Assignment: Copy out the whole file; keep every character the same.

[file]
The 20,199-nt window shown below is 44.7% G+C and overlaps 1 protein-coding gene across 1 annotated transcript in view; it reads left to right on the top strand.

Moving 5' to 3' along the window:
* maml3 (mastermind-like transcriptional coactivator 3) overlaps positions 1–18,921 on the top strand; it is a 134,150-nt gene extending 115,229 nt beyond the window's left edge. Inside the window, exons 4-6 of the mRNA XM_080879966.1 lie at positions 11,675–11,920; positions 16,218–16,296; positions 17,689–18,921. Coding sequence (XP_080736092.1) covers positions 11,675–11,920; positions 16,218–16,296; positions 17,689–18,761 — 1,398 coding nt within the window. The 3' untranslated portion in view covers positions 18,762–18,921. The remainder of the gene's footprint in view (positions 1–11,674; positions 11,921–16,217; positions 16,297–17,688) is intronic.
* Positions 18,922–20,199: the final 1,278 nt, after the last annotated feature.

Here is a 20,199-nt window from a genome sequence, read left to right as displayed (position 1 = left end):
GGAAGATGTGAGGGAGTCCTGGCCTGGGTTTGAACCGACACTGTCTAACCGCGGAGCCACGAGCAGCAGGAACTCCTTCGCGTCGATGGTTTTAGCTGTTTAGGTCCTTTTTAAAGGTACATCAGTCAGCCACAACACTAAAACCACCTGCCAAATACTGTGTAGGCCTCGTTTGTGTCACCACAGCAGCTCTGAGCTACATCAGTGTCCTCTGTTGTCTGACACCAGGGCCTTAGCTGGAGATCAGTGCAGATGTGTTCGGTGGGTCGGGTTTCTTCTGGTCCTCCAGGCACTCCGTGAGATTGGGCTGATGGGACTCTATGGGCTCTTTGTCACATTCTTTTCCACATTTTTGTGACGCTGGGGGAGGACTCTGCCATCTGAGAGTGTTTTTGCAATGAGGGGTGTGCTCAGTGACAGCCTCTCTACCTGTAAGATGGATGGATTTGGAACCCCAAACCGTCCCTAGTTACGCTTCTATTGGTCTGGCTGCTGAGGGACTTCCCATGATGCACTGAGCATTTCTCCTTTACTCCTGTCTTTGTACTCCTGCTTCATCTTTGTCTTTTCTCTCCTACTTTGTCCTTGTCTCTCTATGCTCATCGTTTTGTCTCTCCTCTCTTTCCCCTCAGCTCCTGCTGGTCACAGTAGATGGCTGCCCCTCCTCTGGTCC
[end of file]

The 20,199-nt window shown below is 44.7% G+C and overlaps 1 protein-coding gene across 1 annotated transcript in view; it reads left to right on the top strand.

Moving 5' to 3' along the window:
* maml3 (mastermind-like transcriptional coactivator 3) overlaps positions 1–18,921 on the top strand; it is a 134,150-nt gene extending 115,229 nt beyond the window's left edge. Inside the window, exons 4-6 of the mRNA XM_080879966.1 lie at positions 11,675–11,920; positions 16,218–16,296; positions 17,689–18,921. Coding sequence (XP_080736092.1) covers positions 11,675–11,920; positions 16,218–16,296; positions 17,689–18,761 — 1,398 coding nt within the window. The 3' untranslated portion in view covers positions 18,762–18,921. The remainder of the gene's footprint in view (positions 1–11,674; positions 11,921–16,217; positions 16,297–17,688) is intronic.
* Positions 18,922–20,199: the final 1,278 nt, after the last annotated feature.

Here is a 20,199-nt window from a genome sequence, read left to right as displayed (position 1 = left end):
GGAAGATGTGAGGGAGTCCTGGCCTGGGTTTGAACCGACACTGTCTAACCGCGGAGCCACGAGCAGCAGGAACTCCTTCGCGTCGATGGTTTTAGCTGTTTAGGTCCTTTTTAAAGGTACATCAGTCAGCCACAACACTAAAACCACCTGCCAAATACTGTGTAGGCCTCGTTTGTGTCACCACAGCAGCTCTGAGCTACATCAGTGTCCTCTGTTGTCTGACACCAGGGCCTTAGCTGGAGATCAGTGCAGATGTGTTCGGTGGGTCGGGTTTCTTCTGGTCCTCCAGGCACTCCGTGAGATTGGGCTGATGGGACTCTATGGGCTCTTTGTCACATTCTTTTCCACATTTTTGTGACGCTGGGGGAGGACTCTGCCATCTGAGAGTGTTTTTGCAATGAGGGGTGTGCTCAGTGACAGCCTCTCTACCTGTAAGATGGATGGATTTGGAACCCCAAACCGTCCCTAGTTACGCTTCTATTGGTCTGGCTGCTGAGGGACTTCCCATGATGCACTGAGCATTTCTCCTTTACTCCTGTCTTTGTACTCCTGCTTCATCTTTGTCTTTTCTCTCCTACTTTGTCCTTGTCTCTCTATGCTCATCGTTTTGTCTCTCCTCTCTTTCCCCTCAGCTCCTGCTGGTCACAGTAGATGGCTGCCCCTCCTCTGGTCC